Monday 6th August 2018



Path in Summerseat


On an overcast but humid Monday morning eight walkers left Greenmount Old School and made our way towards Summerseat. Once in Summerseat we walked under the railway bridge and turned right onto a steep path that lead to Brooksbottom cricket pitch, which is overlooked by a row of extremely attractive cottages. The footpath took us onto Roland’s Road where we turned left on the first footpath that passed behind the Priory Clinic and onto the A56 which we crossed taking the footpath which lead onto Bury Old Road, Nangreaves. Here we turned right and after a short distance we turned left onto a footpath that took us to the hamlet of Buckhurst, which is a small collection of old cottages, a farm house and a disused chapel.



Coffee Time


The path them climbed steeply up to Ashworth Moor Reservoir where we enjoyed our coffee break taking in the views over the West Pennines. With renewed energy we climbed the steep embankment of the reservoir which is overlooked by the Owd Betts public house. The pub was built in 1796 and was then called The Hare and Hounds but it became known locally as Owd Bett’s after the proprietor Betty Ashworth, and only officially changed its name in 1950.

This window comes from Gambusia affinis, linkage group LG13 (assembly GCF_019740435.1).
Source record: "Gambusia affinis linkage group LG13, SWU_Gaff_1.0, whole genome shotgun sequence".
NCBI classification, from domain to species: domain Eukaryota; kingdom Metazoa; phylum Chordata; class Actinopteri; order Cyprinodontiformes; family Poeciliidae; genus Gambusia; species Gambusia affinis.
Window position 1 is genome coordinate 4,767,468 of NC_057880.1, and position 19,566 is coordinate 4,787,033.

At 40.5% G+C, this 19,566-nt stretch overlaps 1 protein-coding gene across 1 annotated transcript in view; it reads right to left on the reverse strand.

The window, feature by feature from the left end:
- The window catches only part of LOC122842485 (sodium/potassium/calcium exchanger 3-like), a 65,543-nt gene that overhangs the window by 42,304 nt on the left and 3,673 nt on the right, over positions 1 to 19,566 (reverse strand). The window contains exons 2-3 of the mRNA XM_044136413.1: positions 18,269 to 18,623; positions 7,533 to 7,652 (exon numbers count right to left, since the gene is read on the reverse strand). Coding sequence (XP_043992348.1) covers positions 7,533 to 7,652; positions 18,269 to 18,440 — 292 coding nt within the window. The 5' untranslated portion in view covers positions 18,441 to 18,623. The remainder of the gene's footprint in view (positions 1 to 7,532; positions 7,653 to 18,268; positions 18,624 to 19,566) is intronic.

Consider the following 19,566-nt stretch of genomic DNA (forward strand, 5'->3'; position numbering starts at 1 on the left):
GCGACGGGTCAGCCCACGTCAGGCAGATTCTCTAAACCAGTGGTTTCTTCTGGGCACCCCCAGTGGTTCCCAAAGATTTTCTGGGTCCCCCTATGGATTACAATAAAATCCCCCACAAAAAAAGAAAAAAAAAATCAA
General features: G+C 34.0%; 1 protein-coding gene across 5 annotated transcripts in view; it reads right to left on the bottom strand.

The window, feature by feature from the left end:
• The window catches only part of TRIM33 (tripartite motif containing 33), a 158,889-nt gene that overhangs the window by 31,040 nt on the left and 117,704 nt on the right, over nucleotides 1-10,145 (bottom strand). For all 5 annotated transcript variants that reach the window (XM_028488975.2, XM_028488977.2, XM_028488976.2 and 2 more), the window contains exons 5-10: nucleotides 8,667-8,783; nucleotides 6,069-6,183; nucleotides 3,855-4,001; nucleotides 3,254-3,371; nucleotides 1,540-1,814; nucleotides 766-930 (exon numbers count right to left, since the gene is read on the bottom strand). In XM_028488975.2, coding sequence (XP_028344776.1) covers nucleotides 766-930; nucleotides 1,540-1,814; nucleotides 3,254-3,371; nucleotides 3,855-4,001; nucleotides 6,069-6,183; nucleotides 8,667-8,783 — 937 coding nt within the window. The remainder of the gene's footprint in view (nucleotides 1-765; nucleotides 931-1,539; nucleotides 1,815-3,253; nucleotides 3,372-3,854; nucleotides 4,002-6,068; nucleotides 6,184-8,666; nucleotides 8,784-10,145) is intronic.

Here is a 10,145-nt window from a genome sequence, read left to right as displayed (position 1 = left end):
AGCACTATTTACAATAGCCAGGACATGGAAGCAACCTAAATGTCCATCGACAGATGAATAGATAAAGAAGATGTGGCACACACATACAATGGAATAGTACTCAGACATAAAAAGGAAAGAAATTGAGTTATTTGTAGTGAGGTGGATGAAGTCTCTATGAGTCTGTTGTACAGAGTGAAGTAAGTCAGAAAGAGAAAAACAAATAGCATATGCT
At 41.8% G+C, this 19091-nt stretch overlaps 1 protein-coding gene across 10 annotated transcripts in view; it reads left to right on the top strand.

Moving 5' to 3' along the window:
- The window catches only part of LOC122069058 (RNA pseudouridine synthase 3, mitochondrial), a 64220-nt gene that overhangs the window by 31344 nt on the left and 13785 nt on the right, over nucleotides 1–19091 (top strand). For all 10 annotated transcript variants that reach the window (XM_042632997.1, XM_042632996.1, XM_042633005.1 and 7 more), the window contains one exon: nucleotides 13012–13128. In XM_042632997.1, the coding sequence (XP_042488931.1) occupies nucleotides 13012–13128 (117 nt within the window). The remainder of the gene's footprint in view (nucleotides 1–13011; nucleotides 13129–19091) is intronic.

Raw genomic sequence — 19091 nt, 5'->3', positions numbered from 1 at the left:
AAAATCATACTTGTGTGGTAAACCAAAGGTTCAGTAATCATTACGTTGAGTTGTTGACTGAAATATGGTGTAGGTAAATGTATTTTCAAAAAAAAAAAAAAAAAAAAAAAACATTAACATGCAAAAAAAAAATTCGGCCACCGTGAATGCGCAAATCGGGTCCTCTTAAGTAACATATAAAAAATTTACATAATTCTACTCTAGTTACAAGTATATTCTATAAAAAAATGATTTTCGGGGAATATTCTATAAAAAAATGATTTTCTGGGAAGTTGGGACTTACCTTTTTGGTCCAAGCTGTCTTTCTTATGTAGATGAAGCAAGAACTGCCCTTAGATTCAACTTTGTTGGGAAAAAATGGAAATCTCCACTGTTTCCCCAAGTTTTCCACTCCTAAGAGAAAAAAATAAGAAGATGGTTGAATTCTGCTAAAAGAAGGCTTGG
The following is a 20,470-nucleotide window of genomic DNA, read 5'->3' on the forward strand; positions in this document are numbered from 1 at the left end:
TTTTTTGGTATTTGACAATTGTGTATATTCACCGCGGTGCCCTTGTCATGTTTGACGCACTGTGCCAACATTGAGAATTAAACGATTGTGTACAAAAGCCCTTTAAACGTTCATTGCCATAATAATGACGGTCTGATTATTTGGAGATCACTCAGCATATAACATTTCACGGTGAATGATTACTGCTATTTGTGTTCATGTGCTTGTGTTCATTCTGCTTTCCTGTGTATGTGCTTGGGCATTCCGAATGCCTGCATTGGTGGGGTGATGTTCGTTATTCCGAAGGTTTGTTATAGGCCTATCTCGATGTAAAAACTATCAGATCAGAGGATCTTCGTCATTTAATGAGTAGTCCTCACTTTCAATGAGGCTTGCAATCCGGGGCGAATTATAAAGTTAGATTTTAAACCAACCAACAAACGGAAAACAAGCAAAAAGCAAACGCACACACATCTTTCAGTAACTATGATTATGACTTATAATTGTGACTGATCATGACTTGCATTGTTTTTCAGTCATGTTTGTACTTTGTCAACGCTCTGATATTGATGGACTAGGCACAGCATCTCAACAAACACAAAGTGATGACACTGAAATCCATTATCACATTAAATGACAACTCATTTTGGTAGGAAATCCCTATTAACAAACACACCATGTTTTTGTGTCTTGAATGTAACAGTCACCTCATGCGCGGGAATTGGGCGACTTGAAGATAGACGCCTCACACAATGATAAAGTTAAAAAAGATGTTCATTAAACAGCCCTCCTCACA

Ashworth Reservoir


Once across Edenfield Road we continued to climb up Scout Moor towards the wind turbines and to be amazed at their size when viewed close up. Knowl Hill is the highest point on Scout Moor at 419 meters above sea level and commanders 360 degree views across the Pennines.





Knowl Hill



This was the highest point of the walk so we enjoyed the descent down to the Naden Reservoirs after having spent most of the morning climbing.







Naden Reservoirs


At this point we enjoyed a well-earned lunch sat overlooking the reservoirs watching walkers on the numerous footpaths below us. The first of these reservoirs was built by the Heywood Waterworks Company in 1846 with the lower of three, Greenbooth Reservoir, being opened in 1961. The village of Greenbooth was submerged in the building of this reservoir.

The footpath dropped down into Norden where we re-crossed Edenfield Road into the attractive hamlet of Westholme Fold, where sadly the Owl Sanctuary was still closed. Here we had to make a detour as the path we should have took was overgrown with brambles.



Our final section of the walk took us across Paper House Bridge, which overlooks the ruins of Coal Bank Mill. This was an area of mills, the last of which closed in the early 20th century.

We made our way along the path which follows Naden Brook through the valley to Carr Woods and down to Chadwick Caravan Park in Simpson Clough. Once onto Ashworth Road we turned left across the bridge and made our way up to the bus stop, on Bury Road, from where we took the bus back to Tottington, walking the last section to Greenmount along the old railway line having covered a walking distance of 11.5 miles